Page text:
Born July 27, 1895, in Union City, Kentucky — as told by nearly all of his artworks alongside his signature and trademark vibrant borders — how can you not love this incredible self-taught artist. One does not forget the first time they encounter a piece of art by William Hawkins, in 2018 at the Figge Art Museum in Davenport, Iowa this artwork left me speechless. The colors, the freedom, the humor and the ability to relate yet still be blown away by his artwork make William Hawkins standalone and keep you coming back and wanting more.
1. Untitled (Monkey on a Limb) (1988)
2. Rattlesnake Yellow and Black (c. 1983)
3. Untitled (Founding Fathers) (1989)
4. Untitled (San Francisco Row Houses) (1987)
5. Untitled (Foo Dog) (1983)
6. Man Wrestling Bear (1985)
7. Untitled (Indigenous Chief with Collage) (1988)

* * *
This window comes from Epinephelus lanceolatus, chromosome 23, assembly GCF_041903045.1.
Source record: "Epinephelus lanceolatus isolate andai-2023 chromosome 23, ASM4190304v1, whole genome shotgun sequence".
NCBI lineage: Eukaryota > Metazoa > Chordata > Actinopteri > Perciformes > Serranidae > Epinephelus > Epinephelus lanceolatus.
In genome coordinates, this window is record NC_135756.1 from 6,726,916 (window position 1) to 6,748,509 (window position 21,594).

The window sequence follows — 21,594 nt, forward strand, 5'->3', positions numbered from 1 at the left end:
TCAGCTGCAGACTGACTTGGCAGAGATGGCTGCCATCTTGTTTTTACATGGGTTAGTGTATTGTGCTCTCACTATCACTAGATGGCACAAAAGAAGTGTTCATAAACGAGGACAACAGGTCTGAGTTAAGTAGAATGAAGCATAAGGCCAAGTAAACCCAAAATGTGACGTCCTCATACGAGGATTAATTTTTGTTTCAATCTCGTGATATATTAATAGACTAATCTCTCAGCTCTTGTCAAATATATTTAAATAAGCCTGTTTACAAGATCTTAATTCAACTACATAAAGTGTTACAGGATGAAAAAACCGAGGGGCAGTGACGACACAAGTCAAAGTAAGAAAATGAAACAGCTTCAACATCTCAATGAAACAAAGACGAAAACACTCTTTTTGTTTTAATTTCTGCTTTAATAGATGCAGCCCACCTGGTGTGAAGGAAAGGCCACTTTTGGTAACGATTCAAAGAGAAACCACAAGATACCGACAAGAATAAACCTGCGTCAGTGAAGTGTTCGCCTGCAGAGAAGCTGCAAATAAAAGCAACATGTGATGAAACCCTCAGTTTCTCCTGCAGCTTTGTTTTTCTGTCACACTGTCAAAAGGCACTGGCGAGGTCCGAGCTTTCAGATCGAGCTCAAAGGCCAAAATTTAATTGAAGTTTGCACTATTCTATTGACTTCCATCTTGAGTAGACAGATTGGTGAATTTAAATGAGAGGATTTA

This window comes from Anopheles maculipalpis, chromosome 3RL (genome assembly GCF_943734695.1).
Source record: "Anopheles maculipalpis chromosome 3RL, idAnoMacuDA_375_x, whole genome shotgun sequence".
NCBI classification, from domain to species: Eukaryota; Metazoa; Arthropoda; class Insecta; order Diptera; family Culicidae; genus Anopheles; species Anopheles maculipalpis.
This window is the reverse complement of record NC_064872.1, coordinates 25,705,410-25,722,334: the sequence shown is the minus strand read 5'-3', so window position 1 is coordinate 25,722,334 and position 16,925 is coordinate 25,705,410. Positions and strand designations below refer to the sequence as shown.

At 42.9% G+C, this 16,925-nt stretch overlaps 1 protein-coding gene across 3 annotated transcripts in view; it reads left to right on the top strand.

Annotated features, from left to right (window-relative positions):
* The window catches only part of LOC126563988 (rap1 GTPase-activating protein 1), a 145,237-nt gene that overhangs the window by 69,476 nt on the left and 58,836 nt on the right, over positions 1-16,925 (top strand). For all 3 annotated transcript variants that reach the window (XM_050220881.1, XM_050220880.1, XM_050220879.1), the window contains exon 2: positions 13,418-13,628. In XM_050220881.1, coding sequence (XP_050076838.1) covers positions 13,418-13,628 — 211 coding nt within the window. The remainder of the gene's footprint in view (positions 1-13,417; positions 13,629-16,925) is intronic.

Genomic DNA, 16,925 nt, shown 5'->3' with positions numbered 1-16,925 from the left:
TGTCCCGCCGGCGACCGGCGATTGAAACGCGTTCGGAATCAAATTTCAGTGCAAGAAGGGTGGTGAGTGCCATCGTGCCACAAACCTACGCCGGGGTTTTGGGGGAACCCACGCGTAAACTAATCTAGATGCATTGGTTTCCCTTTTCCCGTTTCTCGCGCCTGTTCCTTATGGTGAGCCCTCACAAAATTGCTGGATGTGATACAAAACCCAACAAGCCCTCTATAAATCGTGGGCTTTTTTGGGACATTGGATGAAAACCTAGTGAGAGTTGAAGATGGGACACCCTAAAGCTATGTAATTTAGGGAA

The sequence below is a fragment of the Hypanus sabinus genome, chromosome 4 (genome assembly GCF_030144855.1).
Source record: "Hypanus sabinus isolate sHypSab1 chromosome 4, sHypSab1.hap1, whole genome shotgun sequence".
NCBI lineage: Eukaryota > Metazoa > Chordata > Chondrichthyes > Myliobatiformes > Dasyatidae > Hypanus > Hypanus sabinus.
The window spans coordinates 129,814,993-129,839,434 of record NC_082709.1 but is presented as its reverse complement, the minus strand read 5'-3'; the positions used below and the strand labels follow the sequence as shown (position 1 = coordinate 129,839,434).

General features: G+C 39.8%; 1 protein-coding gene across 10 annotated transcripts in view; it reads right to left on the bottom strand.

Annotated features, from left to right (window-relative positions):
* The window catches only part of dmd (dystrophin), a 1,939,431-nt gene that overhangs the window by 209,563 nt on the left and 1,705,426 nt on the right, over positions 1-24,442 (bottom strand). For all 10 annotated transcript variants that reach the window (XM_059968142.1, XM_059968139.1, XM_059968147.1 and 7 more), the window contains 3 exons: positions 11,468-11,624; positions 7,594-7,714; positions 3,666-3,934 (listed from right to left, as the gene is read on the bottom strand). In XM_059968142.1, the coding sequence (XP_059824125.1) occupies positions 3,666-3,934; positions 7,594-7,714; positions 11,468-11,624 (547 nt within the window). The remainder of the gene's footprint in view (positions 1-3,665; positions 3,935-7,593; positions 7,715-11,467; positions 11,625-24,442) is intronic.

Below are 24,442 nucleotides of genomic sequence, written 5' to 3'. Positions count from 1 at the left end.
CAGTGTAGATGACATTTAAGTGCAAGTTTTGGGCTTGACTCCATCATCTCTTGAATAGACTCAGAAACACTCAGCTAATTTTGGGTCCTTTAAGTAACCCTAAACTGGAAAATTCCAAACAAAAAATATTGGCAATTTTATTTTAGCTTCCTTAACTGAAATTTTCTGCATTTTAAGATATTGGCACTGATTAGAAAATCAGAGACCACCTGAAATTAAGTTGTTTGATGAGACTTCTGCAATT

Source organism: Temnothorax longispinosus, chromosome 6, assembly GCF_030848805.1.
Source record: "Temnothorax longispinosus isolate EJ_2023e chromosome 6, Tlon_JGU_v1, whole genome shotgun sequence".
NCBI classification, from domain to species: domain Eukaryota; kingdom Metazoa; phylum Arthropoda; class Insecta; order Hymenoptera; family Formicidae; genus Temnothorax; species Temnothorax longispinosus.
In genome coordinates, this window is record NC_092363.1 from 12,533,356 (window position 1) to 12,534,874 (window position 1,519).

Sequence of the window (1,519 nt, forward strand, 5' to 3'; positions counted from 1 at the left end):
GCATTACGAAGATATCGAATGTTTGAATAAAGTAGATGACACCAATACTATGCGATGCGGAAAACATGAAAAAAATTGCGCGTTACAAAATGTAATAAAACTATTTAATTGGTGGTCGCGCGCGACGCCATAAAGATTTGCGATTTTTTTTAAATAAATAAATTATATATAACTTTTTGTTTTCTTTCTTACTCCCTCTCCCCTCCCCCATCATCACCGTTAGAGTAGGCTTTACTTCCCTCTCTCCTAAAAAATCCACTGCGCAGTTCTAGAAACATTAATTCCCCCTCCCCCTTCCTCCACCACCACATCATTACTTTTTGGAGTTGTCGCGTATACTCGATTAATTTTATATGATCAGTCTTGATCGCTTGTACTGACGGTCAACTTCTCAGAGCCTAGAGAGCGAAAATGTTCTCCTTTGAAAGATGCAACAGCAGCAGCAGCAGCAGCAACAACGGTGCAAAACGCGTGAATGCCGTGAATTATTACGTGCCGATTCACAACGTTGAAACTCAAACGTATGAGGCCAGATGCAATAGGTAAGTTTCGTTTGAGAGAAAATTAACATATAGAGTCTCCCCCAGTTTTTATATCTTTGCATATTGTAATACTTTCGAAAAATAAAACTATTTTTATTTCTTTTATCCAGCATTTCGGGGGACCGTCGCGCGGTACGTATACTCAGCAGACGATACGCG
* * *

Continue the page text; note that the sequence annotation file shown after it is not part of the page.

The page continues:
8. Last Supper #4 (1986)
9. “Venetian Courtyard” (1984)
10. Prudential N.Y.C. (1985)
(All artwork courtesy of and big thanks to RICCO/MARESCA Gallery)
Brief bio on William Hawkins:
William Hawkins was a self-taught African-American artist known for his expressive paintings of Ohio, newspaper clippings, and animals. “There’s nothing to do but sit around and get better,” he once said of painting. Born William Lawrence Hawkins on July 27, 1895 in Union City, KY, he grew up on a rural farm, learning to draw by copying illustrations from auction posters and calendars. At the age of 21, Hawkins moved to Columbus, OH, where he worked odd jobs and began producing paintings with house paint on found boards and wood moldings. Despite having made paintings since the early 1930s, the artist’s work wasn’t publicly exhibited until 1982, when his friend Lee Garrett entered one of Hawkins paintings into the Ohio State Fair. Over the next eight years, he has a string of exhibitions and continued to work until his death in Dayton, OH in 1990. Today the artist’s works are held in the collections of the Smithsonian American Art Museum in Washington, D.C., the American Folk Art Museum in New York, and the Columbus Museum of Art in Ohio, among others. (via @artnet)
Learn more and see more of William Hawkins’ work here.